The advantages associated with FL-cDNA have been abundantly illustrated for aiding genome assembly and annotation (Haas et al., 2002) and for characterizing transcriptomes (Alexandrov et al., 2006). Numerous EST assembly methods and integrated platforms have been developed and optimized (Lee et al., 2007; Forment et al., 2008). However, by their nature, EST assemblies typically overestimate the number of genes in transcriptome samples. The ESTs from the same locus may fail to assemble owing to several factors, including alternate splicing, multiple polyadenylation sites, sequence polymorphism, and sequencing errors. Levels of redundancy after EST assembly have been estimated to range from 20% to 22% even under optimal conditions (Kawai et al., 2001; Vettore et al., 2003). The outcomes of EST clustering also vary depending on the objectives and the analytical approach, especially in uncharacterized genomes. For example, conifers with large EST data sets (P. taeda, P. glauca, and P. sitchensis) produced Unigene builds ranging from 18,709 to 19,825 (National Center for Biotechnology Information; Unigene assemblies accessed in December 2010) but gave assemblies of putative unique transcripts of 31,054 to 72,829 (PlantGDB; Dong et al., 2004). Sequence data from multiple species also inflate the number of unique entities resulting from sequence assemblies, as observed with the 75,758 tentative consensus sequences for spruce (Dana-Farber Cancer Institute Spruce Gene Index, release 4.0; Quackenbush et al., 2001) and the 69,968 pine tentative consensus sequences (DFCI Pine Gene Index, release 8.0).

Until quality drafts of conifer genomes become available, FL-cDNAs provide us with models that most accurately represent the gene-coding portion of the genome. As such, they are essential to facilitate downstream applications of genomics. For example, tracking sequence polymorphisms such as single-nucleotide polymorphisms has become central to understanding the relationship between genotype and phenotype targeted by association genetics or other approaches (Namroud et al., 2008; Pavy et al., 2008; Eckert et al., 2009; Beaulieu et al., 2011; Neale and Kremer, 2011). Without adequate reference sequences, allelic and paralogous variants may be confounded and lead to erroneous genomic inferences and representations (Ritland et al., 2011), which is a particularly acute problem in undomesticated and highly heterozygous organisms such as conifer trees. Applications such as RNA-Seq and short-read clustering will also be facilitated by the availability of accurate cDNA models to be used in reference assembly methods.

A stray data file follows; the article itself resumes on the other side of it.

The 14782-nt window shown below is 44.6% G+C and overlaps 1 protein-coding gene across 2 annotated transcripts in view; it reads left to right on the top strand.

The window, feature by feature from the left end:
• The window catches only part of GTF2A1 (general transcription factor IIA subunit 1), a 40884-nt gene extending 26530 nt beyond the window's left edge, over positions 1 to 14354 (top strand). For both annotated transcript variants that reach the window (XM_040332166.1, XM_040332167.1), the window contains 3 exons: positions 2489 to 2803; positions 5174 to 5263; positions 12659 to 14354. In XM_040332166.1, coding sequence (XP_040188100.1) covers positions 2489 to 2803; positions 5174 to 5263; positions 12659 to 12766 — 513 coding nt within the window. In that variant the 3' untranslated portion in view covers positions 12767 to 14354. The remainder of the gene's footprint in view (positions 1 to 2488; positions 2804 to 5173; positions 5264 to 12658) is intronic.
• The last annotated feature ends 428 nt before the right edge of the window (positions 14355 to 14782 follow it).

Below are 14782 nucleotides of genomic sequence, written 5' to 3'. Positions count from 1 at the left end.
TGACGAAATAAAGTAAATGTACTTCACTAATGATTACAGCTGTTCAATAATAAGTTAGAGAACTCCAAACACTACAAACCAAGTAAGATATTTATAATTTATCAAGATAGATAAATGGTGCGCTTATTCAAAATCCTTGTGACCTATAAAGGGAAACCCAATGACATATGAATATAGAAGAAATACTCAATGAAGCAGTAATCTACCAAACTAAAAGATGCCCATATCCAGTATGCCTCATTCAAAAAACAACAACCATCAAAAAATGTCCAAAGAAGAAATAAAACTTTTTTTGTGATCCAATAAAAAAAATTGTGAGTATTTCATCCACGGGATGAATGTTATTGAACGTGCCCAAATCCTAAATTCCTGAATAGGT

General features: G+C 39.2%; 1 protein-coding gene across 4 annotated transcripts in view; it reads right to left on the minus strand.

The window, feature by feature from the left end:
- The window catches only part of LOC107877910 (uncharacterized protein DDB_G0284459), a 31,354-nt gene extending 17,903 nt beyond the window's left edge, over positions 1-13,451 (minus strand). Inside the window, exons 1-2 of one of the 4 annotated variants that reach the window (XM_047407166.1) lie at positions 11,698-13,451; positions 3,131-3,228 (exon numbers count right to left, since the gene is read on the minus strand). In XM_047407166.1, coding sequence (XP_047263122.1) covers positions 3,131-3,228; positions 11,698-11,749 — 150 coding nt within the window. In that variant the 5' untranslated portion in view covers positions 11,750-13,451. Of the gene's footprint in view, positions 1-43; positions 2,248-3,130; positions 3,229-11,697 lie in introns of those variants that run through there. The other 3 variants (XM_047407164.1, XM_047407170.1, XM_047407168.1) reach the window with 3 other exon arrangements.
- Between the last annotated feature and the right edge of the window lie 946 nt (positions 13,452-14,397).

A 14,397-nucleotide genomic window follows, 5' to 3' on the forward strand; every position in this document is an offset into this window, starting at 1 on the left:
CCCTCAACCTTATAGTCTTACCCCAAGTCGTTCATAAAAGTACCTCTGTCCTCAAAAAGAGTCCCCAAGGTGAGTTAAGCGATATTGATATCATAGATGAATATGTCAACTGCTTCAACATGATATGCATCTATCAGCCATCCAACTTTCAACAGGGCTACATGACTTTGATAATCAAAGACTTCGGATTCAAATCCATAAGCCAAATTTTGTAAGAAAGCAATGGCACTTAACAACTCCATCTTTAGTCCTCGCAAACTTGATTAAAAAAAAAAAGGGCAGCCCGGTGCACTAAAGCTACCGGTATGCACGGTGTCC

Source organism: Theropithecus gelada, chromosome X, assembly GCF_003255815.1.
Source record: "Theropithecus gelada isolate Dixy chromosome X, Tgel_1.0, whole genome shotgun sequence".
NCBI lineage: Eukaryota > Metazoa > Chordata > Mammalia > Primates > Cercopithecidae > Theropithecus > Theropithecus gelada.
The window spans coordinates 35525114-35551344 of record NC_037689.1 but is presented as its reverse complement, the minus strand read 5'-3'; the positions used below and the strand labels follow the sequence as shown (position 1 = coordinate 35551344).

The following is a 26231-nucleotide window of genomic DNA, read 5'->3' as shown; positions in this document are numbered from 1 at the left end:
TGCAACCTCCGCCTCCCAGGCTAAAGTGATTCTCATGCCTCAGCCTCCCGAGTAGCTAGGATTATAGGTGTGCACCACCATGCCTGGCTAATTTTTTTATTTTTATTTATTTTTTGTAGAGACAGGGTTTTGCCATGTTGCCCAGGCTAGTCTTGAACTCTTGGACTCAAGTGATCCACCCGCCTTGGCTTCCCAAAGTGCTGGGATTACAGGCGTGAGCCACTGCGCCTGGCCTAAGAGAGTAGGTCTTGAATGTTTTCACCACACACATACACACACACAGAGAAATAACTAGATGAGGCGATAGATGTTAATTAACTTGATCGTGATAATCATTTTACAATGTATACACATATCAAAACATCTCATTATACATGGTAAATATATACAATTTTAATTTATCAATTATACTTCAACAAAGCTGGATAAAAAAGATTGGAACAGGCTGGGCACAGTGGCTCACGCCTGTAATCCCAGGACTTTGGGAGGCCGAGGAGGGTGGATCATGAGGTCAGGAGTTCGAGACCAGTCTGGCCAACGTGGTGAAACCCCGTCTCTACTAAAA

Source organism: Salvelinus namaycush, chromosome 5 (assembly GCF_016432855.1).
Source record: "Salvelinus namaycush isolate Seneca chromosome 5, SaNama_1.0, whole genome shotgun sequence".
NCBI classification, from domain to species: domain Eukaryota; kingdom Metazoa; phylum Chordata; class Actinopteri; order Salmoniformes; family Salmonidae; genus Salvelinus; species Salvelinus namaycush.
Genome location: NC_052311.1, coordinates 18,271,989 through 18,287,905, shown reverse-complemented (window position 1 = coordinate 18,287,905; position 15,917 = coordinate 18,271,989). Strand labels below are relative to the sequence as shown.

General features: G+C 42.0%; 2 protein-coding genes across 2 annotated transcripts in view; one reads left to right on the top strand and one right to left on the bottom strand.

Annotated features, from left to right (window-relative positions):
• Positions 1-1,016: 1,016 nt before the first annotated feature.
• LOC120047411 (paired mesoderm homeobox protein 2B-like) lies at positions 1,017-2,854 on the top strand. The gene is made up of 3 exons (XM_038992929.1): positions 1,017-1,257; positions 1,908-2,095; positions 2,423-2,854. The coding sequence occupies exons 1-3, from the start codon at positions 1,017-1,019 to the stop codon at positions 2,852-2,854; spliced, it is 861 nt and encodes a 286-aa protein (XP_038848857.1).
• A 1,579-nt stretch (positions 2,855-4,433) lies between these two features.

Next-Gen sequences from two types of technologies (GS-FLX and GA-II) were used to confirm and annotate Sanger clustering results, to obtain deeper coverage, and to extend the transcriptome sampling. Recent studies involving uncharacterized genomes such as P. contorta (Parchman et al., 2010) and European oaks (Quercus petraea and Quercus robur; Ueno et al., 2010) have shown that GS-FLX is efficient for transcriptome sequencing, but clustering methods are prone to generate exceedingly large numbers of unique sequences upon assembly, particularly when multiple individuals are pooled for sequencing. Even when integrating Sanger and GS-FLX reads in a hybrid analysis, the assembly of oak sequences yielded a minimum of 116,000 unique sequence elements (Ueno et al., 2010). Assembly of GS-FLX data alone generated short contigs averaging 353 bp in Eucalyptus (Novaes et al., 2008; de novo assembly) and 500 bp in pine (Parchman et al., 2010; combined de novo and reference assembly). Our results indicate that sequences under 1,000 bp are suboptimal for annotation of conifer genes. Kumar and Blaxter (2010) tested several transcriptome assembly tools and approaches and reported that the best results were obtained in a stepwise use of two different assembly programs. Similarly, for P. glauca, we mapped Next-Gen sequences to existing cDNA clusters, and only the unmapped sequences were used for new assemblies. With this approach, the assembly of orphan spruce sequences produced over 20,000 unique but relatively short sequences that did not directly overlap with the cDNA clusters.

Genomic sample sequencing of P. glauca (8.5% of the genome) enabled the annotation of 1% of the clones as putative repetitive sequences. These sequences accounted for 5.4% of the clusters, owing to their uniqueness in the data set. These sequences represent potential genomic DNA contaminants, although some of them could represent bona fide transcripts. A recent report of GS-FLX P. contorta transcriptome sequencing identified approximately 6% of the sequences as putative retrotransposons (Parchman et al., 2010). The authors indicated that they were transcribed sequences found at a much higher frequency than in previous reports. Our observations lead us to suggest that they could also represent genomic DNA contaminants, which could be more difficult to account for when using Next-Gen methods, especially when poly(A) tail homopolymers are avoided by using random hexamers for reverse transcription.